Welcome to Scribd, the world's digital library. Read, publish, and share books and documents. See more
Download
Standard view
Full view
of .
Look up keyword
Like this
10Activity
0 of .
Results for:
No results containing your search query
P. 1
The Past-Future of Cybernetics: Conversations, Von Foester, and the BCL (Pangaro)

The Past-Future of Cybernetics: Conversations, Von Foester, and the BCL (Pangaro)

Ratings:

4.0

(1)
|Views: 98 |Likes:
Published by telecult

More info:

Published by: telecult on Jan 03, 2008
Copyright:Attribution Non-commercial

Availability:

Read on Scribd mobile: iPhone, iPad and Android.
download as PDF, TXT or read online from Scribd
See more
See less

05/08/2014

pdf

text

original

 
1 of 27 MS HvF-Vienna2003-Pangaro-MS8c.doc
The Past-Future of Cybernetics:Conversations, Von Foerster, and the BCL
Paul Pangaro, Ph.D.Cybernetic Lifestyles950 Columbus Avenue, Suite #1San Francisco, CA 94133USA pan@pangaro.com
ABSTRACT......................................................................................................................................................2
 
INTRODUCTORY REMARKS........................................................................................................................2
 
Intentions.......................................................................................................................................................2
 
Outline...........................................................................................................................................................3
 
ORIGINS ..........................................................................................................................................................3
 
Jerome Y. Lettvin..........................................................................................................................................3
 
Humberto R. Maturana..................................................................................................................................4
 
Andrew Gordon Speedie-Pask.......................................................................................................................5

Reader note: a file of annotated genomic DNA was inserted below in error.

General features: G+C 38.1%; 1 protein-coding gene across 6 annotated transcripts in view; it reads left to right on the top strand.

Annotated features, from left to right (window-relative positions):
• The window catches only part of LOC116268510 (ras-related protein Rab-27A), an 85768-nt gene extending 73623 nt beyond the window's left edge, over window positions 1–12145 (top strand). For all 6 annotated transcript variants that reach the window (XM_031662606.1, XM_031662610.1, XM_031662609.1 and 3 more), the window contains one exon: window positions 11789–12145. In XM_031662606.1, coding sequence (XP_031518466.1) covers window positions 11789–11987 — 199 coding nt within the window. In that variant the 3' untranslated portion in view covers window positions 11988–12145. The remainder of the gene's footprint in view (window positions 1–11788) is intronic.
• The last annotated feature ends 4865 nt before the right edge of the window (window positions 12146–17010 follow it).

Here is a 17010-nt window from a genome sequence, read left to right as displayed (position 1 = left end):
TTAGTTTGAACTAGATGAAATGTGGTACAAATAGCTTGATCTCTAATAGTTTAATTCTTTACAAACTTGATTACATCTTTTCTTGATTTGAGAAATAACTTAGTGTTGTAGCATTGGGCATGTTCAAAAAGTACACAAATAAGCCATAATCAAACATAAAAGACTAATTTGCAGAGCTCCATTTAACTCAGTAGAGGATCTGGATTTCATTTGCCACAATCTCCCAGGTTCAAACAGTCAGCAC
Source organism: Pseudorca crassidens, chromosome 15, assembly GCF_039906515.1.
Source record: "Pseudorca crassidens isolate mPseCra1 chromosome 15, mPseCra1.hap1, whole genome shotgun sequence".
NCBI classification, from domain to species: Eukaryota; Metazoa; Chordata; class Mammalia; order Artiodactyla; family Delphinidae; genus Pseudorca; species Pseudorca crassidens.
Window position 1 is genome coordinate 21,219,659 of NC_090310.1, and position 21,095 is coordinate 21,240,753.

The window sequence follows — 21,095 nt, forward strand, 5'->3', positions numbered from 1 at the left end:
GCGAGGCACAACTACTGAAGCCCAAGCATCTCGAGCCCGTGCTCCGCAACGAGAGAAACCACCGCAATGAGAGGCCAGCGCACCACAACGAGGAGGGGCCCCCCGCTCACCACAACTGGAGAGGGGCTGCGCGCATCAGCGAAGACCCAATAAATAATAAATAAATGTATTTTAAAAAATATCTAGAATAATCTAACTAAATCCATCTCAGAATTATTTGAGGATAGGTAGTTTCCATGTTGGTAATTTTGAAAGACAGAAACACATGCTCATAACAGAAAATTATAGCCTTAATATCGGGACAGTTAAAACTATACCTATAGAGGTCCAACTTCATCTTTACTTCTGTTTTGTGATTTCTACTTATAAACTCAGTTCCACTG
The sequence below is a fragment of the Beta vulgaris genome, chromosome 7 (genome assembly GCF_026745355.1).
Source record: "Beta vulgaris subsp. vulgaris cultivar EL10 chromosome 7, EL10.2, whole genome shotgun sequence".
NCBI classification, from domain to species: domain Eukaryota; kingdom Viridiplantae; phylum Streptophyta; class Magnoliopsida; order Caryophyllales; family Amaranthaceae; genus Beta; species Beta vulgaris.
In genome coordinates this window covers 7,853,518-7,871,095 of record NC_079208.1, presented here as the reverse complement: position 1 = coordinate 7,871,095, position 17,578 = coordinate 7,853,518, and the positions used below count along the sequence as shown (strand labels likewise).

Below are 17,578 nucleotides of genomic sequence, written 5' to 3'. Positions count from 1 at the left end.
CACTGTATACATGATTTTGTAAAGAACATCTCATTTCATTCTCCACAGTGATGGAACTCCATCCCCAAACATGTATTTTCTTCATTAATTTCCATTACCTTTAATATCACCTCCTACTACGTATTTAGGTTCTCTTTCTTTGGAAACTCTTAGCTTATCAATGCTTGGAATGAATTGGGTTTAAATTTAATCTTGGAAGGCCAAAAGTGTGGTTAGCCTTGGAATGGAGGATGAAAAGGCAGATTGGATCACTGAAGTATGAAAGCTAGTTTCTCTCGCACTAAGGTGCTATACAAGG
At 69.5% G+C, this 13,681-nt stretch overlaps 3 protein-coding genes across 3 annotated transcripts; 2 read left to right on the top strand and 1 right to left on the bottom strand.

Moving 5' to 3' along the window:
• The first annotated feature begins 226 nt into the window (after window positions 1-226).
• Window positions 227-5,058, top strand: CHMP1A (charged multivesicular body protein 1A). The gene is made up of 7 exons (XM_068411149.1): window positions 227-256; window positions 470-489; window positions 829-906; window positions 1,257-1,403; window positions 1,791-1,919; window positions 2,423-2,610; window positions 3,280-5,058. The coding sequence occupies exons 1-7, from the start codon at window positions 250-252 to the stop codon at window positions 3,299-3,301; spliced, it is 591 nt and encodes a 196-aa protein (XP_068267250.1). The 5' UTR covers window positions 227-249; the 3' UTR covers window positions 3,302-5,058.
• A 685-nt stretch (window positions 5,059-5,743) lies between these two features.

Heinz von Foerster.........................................................................................................................................5
 
Experimentalists............................................................................................................................................6
 
CLOSURE ........................................................................................................................................................8
 
Nervous System Loops..................................................................................................................................8
 
Biological Computer Laboratory....................................................................................................................9
 
Meta-analysis via THOUGHTSHUFFLER..................................................................................................10
 
Common Concepts ......................................................................................................................................12
 
INTERACTION WITH THE ENVIRONMENT .............................................................................................13
 
‘Looping-through’ and Autotopic Mapping..................................................................................................13
 
Von Foerster’s Eigen Functions vs. Strange Attractors.................................................................................14
 
Pask’s Concept of ‘Concept’........................................................................................................................14
 
Maturana’s Niche Model .............................................................................................................................19
 
Pask’s Musicolour Machine.........................................................................................................................19
 
INTERACTION VIA THE ENVIRONMENT.................................................................................................21
 
The Constructivist and the Physicist.............................................................................................................21
 
Pask’s ‘Theory of Everything’.....................................................................................................................21